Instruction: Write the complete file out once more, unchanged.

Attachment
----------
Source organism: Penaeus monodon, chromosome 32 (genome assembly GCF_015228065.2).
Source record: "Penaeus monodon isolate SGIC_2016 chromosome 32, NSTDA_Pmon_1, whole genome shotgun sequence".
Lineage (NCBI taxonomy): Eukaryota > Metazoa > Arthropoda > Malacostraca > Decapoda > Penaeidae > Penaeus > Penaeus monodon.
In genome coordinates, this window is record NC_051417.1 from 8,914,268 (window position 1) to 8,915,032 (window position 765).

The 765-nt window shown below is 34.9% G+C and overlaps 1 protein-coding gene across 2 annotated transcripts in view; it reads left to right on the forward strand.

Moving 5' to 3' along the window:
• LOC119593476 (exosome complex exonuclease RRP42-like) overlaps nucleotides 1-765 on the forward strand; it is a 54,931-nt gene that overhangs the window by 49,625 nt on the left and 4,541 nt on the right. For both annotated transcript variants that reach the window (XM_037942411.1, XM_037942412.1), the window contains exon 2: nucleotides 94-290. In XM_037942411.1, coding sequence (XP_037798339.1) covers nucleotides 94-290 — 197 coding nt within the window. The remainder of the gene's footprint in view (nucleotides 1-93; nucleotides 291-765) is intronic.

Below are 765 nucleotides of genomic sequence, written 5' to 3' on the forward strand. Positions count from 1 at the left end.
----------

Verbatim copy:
Source organism: Penaeus monodon, chromosome 32 (genome assembly GCF_015228065.2).
Source record: "Penaeus monodon isolate SGIC_2016 chromosome 32, NSTDA_Pmon_1, whole genome shotgun sequence".
Lineage (NCBI taxonomy): Eukaryota > Metazoa > Arthropoda > Malacostraca > Decapoda > Penaeidae > Penaeus > Penaeus monodon.
In genome coordinates, this window is record NC_051417.1 from 8,914,268 (window position 1) to 8,915,032 (window position 765).

The 765-nt window shown below is 34.9% G+C and overlaps 1 protein-coding gene across 2 annotated transcripts in view; it reads left to right on the forward strand.

Moving 5' to 3' along the window:
• LOC119593476 (exosome complex exonuclease RRP42-like) overlaps nucleotides 1-765 on the forward strand; it is a 54,931-nt gene that overhangs the window by 49,625 nt on the left and 4,541 nt on the right. For both annotated transcript variants that reach the window (XM_037942411.1, XM_037942412.1), the window contains exon 2: nucleotides 94-290. In XM_037942411.1, coding sequence (XP_037798339.1) covers nucleotides 94-290 — 197 coding nt within the window. The remainder of the gene's footprint in view (nucleotides 1-93; nucleotides 291-765) is intronic.

Below are 765 nucleotides of genomic sequence, written 5' to 3' on the forward strand. Positions count from 1 at the left end.